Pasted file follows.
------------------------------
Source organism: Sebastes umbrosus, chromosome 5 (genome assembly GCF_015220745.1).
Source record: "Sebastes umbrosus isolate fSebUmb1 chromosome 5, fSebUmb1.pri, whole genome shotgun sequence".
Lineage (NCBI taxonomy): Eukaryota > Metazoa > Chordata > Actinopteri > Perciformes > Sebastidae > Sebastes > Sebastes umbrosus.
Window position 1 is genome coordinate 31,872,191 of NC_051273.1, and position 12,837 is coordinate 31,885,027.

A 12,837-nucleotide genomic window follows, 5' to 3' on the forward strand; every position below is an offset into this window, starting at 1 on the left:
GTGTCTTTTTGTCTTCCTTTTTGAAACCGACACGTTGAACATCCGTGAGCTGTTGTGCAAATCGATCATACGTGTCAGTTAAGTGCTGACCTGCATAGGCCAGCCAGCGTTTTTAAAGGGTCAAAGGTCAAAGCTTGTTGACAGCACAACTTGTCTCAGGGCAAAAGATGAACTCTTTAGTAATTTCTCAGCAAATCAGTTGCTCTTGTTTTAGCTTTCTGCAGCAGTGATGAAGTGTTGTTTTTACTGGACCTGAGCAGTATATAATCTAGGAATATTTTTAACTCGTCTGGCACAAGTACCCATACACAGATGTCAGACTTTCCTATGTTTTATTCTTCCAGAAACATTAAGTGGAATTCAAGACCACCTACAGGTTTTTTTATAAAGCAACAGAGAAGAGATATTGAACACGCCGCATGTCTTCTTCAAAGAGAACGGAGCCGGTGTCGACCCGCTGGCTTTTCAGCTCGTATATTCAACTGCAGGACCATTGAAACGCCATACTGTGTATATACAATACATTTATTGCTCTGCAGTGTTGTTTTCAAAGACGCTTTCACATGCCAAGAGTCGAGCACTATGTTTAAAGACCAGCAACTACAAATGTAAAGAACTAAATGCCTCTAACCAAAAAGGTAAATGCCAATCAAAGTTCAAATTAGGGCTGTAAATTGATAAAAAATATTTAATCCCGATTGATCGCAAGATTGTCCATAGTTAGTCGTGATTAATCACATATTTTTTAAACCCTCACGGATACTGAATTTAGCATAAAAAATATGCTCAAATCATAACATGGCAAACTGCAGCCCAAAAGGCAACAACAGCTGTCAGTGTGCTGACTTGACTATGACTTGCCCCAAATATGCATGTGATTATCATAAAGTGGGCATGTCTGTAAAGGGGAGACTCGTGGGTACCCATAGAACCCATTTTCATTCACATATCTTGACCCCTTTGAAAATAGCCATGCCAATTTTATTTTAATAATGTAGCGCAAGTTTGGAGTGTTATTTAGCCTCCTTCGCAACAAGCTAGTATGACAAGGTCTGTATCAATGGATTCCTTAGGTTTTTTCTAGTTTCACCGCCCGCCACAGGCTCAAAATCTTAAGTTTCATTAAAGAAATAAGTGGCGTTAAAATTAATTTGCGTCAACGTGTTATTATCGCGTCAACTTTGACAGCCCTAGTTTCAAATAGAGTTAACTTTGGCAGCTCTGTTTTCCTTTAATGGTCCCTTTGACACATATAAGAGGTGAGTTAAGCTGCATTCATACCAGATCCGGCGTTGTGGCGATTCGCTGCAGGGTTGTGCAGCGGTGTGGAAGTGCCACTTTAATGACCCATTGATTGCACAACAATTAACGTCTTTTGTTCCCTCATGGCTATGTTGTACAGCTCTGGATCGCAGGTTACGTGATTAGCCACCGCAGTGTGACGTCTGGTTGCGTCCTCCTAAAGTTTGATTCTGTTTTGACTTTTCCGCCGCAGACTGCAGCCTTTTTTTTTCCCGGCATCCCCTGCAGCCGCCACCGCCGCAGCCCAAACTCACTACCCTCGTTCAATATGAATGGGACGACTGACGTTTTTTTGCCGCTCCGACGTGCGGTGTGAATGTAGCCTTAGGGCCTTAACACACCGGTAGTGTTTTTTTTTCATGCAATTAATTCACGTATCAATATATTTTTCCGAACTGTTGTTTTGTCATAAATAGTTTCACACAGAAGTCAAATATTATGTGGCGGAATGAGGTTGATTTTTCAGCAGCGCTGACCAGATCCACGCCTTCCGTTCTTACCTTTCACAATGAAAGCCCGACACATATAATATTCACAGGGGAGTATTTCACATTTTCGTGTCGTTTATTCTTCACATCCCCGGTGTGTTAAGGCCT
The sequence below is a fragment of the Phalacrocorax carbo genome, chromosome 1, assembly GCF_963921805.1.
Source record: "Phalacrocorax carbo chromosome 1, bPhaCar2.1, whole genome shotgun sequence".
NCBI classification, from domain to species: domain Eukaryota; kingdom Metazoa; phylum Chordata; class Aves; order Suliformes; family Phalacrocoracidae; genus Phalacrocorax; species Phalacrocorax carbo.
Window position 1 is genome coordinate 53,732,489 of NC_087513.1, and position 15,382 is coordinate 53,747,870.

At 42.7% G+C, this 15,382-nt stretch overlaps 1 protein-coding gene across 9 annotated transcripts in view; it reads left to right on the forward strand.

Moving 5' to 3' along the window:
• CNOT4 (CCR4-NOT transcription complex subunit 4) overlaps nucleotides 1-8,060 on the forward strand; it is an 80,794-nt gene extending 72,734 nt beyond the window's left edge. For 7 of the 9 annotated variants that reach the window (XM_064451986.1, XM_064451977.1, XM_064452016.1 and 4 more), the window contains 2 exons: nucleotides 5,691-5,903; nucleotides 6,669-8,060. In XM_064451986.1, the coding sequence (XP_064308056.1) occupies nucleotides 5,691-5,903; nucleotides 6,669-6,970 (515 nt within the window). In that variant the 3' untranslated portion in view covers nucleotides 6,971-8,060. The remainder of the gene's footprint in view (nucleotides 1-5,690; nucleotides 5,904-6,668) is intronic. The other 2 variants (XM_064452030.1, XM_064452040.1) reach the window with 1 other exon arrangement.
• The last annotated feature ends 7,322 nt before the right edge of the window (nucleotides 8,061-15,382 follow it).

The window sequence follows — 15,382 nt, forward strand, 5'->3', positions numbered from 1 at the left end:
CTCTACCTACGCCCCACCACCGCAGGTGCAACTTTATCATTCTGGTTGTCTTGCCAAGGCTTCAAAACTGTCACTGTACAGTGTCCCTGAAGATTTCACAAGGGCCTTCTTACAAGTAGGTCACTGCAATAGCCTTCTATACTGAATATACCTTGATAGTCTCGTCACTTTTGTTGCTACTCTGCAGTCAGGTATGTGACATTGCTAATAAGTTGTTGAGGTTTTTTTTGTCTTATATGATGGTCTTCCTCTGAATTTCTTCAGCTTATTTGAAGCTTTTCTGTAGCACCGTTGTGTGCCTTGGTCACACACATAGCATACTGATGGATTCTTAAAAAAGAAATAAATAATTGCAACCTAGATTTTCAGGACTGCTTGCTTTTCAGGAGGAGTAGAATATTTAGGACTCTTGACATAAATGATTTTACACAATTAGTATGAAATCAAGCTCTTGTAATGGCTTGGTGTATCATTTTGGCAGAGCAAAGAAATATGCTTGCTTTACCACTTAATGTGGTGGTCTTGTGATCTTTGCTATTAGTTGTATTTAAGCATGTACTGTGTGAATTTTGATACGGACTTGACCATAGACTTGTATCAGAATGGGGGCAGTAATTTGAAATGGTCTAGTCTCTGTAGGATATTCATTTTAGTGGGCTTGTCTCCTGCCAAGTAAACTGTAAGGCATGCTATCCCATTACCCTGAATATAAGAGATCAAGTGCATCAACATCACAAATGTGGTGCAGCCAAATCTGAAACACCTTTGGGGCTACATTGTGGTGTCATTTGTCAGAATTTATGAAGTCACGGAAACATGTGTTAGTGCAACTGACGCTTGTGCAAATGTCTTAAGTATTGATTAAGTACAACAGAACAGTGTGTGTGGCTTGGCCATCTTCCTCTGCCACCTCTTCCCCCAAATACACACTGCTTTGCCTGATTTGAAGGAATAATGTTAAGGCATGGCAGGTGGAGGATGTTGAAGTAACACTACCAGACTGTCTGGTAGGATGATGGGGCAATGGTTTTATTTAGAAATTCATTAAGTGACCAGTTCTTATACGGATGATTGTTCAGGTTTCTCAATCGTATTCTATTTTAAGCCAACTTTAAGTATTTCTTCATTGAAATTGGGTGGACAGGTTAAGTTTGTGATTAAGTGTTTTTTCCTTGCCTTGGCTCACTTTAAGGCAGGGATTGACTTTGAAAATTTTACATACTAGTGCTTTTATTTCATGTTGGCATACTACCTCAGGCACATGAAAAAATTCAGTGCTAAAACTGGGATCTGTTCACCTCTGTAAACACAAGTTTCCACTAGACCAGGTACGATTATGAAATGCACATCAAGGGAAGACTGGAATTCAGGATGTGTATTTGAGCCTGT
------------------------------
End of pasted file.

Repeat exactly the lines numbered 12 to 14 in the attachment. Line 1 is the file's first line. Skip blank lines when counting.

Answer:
Moving 5' to 3' along the window:
• CNOT4 (CCR4-NOT transcription complex subunit 4) overlaps nucleotides 1-8,060 on the forward strand; it is an 80,794-nt gene extending 72,734 nt beyond the window's left edge. For 7 of the 9 annotated variants that reach the window (XM_064451986.1, XM_064451977.1, XM_064452016.1 and 4 more), the window contains 2 exons: nucleotides 5,691-5,903; nucleotides 6,669-8,060. In XM_064451986.1, the coding sequence (XP_064308056.1) occupies nucleotides 5,691-5,903; nucleotides 6,669-6,970 (515 nt within the window). In that variant the 3' untranslated portion in view covers nucleotides 6,971-8,060. The remainder of the gene's footprint in view (nucleotides 1-5,690; nucleotides 5,904-6,668) is intronic. The other 2 variants (XM_064452030.1, XM_064452040.1) reach the window with 1 other exon arrangement.
• The last annotated feature ends 7,322 nt before the right edge of the window (nucleotides 8,061-15,382 follow it).